Daily Song Study

Midnight Oil – Truganini

In songs on September 1, 2011 at 11:36 am

Topical songs have their pitfalls, as they can often become too earnest and sink under the weight of unbalanced focus on the subject. However, done well, they can also carry an urgency and power while teaching the listener a thing or two.

The Australian band Midnight Oil seldom did anything but topical songs, some better than others. Today’s example is one of their high points, recounting events that could easily be lost to the tides of history. The person referenced in the title was the last surviving member of the Palawa tribe in Tasmania, who died in 1876.

The song uses a recurring Australian problem (drought) to pose the question “What for?” meaning “why did Europeans bother to colonize this harsh place?” The song mentions two prominent indigenous Australians (Truganini and Albert Namatjira) whose lives were altered by European settlement and discusses current day sentiment towards the old country, namely the monarchy.

It’s a good way to bring the past into the present, and it’s executed using many of the band’s best techniques (unison group vocals, distinctive instrumental arrangements, driving beat). While certainly earnest, it places the musical listening experience over the need to get the message across, a lesson most aspiring writers of topical songs could stand to learn.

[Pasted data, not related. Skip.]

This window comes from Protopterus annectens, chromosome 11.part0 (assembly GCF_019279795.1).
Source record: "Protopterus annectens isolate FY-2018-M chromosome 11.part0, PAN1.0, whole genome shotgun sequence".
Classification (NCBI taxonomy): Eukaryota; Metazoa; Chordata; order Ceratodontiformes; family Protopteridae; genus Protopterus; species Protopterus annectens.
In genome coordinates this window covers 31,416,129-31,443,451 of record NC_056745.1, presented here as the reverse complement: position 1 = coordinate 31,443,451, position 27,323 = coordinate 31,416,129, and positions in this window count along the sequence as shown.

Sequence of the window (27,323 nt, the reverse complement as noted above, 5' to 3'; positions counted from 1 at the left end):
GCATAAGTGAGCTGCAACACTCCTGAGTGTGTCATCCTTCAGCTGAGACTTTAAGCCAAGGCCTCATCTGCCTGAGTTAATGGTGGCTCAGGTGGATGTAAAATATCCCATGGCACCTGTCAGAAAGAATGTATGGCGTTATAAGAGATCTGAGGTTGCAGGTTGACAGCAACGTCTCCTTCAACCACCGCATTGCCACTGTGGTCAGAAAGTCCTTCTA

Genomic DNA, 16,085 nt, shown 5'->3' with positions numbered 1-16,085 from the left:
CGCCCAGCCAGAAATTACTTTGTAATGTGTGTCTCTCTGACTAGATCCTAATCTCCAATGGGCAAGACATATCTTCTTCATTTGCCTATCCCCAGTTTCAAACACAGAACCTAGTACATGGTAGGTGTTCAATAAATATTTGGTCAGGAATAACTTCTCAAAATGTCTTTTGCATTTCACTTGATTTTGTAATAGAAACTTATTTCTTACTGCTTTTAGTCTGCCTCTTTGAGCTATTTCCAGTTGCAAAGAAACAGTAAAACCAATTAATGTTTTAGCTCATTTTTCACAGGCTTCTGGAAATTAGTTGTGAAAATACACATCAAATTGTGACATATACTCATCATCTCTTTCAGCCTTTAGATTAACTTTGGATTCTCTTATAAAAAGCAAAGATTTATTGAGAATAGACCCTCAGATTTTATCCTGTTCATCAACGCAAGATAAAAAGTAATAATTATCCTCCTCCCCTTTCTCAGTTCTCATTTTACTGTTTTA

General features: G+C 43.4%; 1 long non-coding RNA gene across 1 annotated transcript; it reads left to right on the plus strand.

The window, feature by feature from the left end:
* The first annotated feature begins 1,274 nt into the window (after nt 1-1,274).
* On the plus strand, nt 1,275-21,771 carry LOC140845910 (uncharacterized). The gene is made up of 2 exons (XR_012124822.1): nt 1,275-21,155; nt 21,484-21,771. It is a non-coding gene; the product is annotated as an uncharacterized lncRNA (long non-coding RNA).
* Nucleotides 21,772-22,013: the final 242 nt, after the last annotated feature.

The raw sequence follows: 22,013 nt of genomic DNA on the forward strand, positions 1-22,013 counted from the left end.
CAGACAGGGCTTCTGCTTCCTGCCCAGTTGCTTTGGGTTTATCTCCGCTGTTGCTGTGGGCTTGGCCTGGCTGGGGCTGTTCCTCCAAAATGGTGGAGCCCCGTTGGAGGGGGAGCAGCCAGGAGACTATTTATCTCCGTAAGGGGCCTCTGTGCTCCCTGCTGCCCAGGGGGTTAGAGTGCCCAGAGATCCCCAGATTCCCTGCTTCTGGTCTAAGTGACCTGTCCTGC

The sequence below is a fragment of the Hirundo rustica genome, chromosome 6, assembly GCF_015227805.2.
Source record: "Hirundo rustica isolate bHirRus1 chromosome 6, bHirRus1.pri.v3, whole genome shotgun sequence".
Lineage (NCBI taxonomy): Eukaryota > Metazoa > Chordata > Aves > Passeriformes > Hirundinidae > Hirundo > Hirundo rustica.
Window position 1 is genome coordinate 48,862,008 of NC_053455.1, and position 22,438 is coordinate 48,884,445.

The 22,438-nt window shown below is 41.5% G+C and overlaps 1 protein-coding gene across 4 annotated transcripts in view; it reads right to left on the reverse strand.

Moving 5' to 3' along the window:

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  1. Never really liked this band, although some songs like this one are certainly fine songs. They make me not turn them off the radio but not want to go out and buy the album.

  2. On the whole, they did better singles than albums, although the album this one came off of (Earth and Sun and Moon, 1993) is actually very good all the way through. That seemed to be their peak for arrangements and melodies. After that, they tended to fall into the trap that many topical bands do, and the tunes sank under the weight of the message. Which makes a bit of sense, since that’s when frontman Peter Garrett got into elected office.

    I doubt there is any example of a musical artist whose output improved upon successfully entering politics…

  3. […] of the “Christian rock” box. Much like U2, the sound comes before the message, as it should in any tune wishing to make a point. GA_googleAddAttr("AdOpt", "1"); GA_googleAddAttr("Origin", "other"); […]

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